Niall Dickson on the need for a longer term commitment to health and care funding that stops these vital services lurching from one crisis to another
Walk into just about any hospital ward today and you will see bed after bed occupied by older patients. Most of them very elderly.
Many of these hospitals often have to operate with bed occupancy levels well above 85 per cent – as such they present a threat to patient safety. The NHS, together with every other advanced healthcare system in the world, is a victim of its own success – advances in care and treatment mean that many more of us are living longer. Most of us know this.
What is not appreciated, is that we have seen nothing yet. In the next 15 to 20 years the number of people over 85 will double. The number of older people with a set of complex conditions will grow exponentially and hospital spend on this group is set to more than double.
We may have more healthy life years but there will also be more years in which we are living with some form of chronic disease. More years with a good quality of life should be a cause of celebration, but it poses fundamental questions for all of us – politicians, patients, taxpayers as well as those who are responsible for delivering these services on which we all depend.
If we go on as we are, the ward that seemed full and busy today will simply become unworkable – it is estimated that hospital activity will have to grow by 40 per cent in the next 15 years unless we change the way we deliver health and social care. And whatever we do, we will have to pay more.
This should not come as a shock or surprise – since the NHS was born, like every other developed country, we have not only chosen to spend more on healthcare as we have got richer, but also to spend a greater proportion of that wealth on health.
Back in 1949-50 we devoted just 3.5 per cent of national income to the NHS, today we spend more than double that. And to be clear, in spite of that, we still spend considerably less than comparable economies such as France and Germany. During its first 60 years the NHS received, on average, a 4 per cent on top of inflation every year.
It is right that government and taxpayer should hold the system to account and expect a war on waste and a clear return on their investment
Since the economic crash, we have seen historically low increases which, in spite of a significant rise in productivity, has left almost every aspect of the service under huge strain. Its sister service social care has fared even worse. Of course, the NHS has actually done better than other public services, but the demands upon it have more than absorbed the small rises of recent times. So what is the answer?
We have just commissioned the most comprehensive and objective study of what the future holds, from the Institute for Fiscal Studies and the Health Foundation, led by two former Treasury officials. Their message is stark.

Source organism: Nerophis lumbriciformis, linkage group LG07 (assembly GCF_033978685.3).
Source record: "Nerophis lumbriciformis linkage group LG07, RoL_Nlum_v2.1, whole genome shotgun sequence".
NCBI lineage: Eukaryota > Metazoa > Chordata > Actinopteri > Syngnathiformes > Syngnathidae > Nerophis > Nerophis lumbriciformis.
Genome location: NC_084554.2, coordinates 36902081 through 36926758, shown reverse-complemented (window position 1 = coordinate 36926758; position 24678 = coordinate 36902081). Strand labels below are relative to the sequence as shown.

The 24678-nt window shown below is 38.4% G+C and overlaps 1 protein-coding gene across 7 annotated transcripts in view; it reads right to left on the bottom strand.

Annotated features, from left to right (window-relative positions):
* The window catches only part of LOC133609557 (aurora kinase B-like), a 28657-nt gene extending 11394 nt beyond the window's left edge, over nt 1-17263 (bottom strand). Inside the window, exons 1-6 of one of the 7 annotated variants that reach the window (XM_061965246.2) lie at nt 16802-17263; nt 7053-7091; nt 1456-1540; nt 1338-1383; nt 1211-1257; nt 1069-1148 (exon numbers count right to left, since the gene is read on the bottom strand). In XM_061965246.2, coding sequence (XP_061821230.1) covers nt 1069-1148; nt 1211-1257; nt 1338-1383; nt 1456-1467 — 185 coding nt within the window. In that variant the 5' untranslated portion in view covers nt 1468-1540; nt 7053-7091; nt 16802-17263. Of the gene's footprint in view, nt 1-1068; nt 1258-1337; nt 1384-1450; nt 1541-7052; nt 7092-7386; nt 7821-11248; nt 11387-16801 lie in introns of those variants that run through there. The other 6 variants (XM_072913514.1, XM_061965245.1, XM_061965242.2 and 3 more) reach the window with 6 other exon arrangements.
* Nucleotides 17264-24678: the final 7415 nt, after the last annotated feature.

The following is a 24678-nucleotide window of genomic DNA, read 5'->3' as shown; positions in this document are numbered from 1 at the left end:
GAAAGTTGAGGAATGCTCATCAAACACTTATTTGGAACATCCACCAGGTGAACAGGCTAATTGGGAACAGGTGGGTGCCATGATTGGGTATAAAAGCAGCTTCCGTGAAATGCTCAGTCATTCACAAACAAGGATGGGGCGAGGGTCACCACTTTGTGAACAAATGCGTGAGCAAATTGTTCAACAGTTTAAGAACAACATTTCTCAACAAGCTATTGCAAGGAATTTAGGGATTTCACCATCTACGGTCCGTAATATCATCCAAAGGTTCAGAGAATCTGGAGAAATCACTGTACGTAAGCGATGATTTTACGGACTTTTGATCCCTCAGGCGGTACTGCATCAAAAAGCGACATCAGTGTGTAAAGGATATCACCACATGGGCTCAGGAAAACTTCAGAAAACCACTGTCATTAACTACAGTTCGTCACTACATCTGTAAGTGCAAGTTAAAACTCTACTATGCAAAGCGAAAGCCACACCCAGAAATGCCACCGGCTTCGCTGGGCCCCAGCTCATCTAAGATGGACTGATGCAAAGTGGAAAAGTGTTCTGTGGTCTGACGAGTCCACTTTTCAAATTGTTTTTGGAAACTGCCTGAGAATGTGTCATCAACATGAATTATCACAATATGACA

First, we do need to change the way we deliver care – we have over relied on hospitals and they will topple over unless we invest more in community based services that can at least reduce the rise in demand for acute care.
Secondly, to achieve this and just to get us back to the levels of service we were achieving before the crash, we will need to provide sustained investment in both health and social care. The report says just to keep the service going will take 3.3 per cent extra each year and to modernise it and get back to where we were will require 4 per cent a year.
Although no larger than was achieved across the first 60 years of the health service, these are large sums. In the past some NHS growth was achieved at the expense of other public services (we spend less now on public services as a proportion of our national output than we did in the late 1970s) but that no longer looks possible, given how far defence, housing, prisons and other vital services have been cut already.
So the only answer may be increased taxation – how much will partly depend on economic growth and of course how much as taxpayers we are willing to contribute. To the credit of the prime minister and the health secretary, the government is now committed to a longer term settlement and indeed there is now a lively discussion within the government and the Conservative Party on tax – something that would have been unthinkable just a few years ago.
Within the NHS, our members accept we need to bring services together and overcome the blockages, the inefficiencies and unwarranted variations within the current system. It is right that government and taxpayer should hold the system to account and expect a war on waste and a clear return on their investment.
But alongside this we do need a longer term commitment to health and care funding that stops these vital services lurching from one crisis to another and enables us to go back to meeting agreed national standards.